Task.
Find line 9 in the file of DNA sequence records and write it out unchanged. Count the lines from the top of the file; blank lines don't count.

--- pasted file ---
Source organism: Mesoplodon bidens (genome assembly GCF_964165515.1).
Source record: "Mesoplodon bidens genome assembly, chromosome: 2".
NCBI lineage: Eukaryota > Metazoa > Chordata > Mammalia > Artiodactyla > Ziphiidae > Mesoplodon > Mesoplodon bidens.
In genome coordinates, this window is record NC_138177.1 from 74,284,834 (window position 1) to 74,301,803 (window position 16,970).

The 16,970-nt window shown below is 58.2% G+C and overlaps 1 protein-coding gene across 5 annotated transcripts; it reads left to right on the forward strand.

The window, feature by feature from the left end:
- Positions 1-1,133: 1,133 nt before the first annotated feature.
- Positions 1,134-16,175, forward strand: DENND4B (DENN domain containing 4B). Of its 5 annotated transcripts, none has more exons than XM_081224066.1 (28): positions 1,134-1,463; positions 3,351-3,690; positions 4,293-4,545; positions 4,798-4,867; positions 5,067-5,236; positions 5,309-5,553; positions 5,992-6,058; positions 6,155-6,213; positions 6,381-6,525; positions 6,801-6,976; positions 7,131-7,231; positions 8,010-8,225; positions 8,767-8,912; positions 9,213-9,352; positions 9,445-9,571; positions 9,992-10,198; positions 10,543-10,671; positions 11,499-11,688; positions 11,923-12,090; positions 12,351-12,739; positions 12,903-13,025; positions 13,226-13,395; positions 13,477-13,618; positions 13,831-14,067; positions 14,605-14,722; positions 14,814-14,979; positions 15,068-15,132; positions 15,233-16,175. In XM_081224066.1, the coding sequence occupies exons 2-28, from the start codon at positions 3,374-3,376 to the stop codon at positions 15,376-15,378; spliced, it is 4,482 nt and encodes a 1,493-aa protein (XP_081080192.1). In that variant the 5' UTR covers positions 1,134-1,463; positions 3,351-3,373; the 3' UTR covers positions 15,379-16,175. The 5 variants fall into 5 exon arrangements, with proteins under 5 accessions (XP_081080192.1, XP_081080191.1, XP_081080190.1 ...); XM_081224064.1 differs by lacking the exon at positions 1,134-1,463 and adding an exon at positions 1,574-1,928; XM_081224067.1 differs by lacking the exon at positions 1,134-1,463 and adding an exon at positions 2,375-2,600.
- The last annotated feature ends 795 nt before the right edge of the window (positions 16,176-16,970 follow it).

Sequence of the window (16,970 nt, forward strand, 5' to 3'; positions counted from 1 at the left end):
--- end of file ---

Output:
- The last annotated feature ends 795 nt before the right edge of the window (positions 16,176-16,970 follow it).